Architectural education is a time-intensive endeavor, typically resulting in a high number of student dropouts. In an effort to address better matriculation, faculty in an architecture and interior design program instituted course redesigns for an introductory lecture course within the undergraduate curriculum over the course of two academic years. This resulted in significant changes to the course structure and the course content, as well as to adjacent courses within the first-year curriculum. Through the implementation of the course redesigns, researchers realized that the process of redesign resembles the process of action research. The purpose of this article is to demonstrate how action research can apply to course redesign in higher education. The research questions that guided this study were: (1) How is action research applied to redesign an architecture and interior design program? and (2) What does course redesign as action research look like within a course setting in higher education? This article strives to make clear the connection between course redesign and action research by organizing the course redesigns into an integrated action research model. The implications and discussion based on the research findings will also be provided for applying action research to redesign courses in higher education.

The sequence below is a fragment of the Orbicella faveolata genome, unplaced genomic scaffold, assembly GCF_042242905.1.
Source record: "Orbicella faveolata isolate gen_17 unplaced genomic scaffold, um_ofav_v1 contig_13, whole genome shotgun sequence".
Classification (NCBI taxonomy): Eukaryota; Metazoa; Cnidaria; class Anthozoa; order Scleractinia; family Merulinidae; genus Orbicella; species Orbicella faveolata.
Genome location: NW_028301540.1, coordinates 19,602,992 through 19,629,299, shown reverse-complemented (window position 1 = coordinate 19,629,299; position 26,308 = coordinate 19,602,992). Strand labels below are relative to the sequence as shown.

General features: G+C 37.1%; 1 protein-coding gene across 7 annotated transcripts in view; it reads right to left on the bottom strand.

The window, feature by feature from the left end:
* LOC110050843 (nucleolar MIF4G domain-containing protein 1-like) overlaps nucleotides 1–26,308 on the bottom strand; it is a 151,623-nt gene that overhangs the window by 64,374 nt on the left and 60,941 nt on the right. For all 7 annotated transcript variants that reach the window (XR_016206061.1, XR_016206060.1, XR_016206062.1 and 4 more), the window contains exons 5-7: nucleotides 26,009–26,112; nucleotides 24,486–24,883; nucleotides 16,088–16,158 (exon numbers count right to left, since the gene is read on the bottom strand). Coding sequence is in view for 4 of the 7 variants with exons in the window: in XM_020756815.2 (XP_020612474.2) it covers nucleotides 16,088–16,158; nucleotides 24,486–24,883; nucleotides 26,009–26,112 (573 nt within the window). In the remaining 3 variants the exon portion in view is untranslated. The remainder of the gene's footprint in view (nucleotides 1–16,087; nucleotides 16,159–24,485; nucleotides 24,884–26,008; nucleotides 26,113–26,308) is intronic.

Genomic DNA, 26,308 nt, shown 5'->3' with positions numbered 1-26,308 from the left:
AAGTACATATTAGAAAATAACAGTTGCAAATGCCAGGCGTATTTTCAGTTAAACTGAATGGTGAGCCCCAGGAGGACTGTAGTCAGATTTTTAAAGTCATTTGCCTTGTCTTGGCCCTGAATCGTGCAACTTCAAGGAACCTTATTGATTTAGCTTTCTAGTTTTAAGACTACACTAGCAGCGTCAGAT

: Course Redesign, Action Research, Higher Education, Curriculum Development, Architectural Education
Creative Commons License
This work is licensed under a Creative Commons Attribution-Noncommercial-Share Alike 4.0 License.
Recommended APA Citation
Barker, J. L., & Misawa, M. (2020). Redesigning a Course Using Action Research to Renovate an Undergraduate Curriculum in Architecture. The Qualitative Report, 25(4), 1091-1106. Retrieved from https://nsuworks.nova.edu/tqr/vol25/iss4/15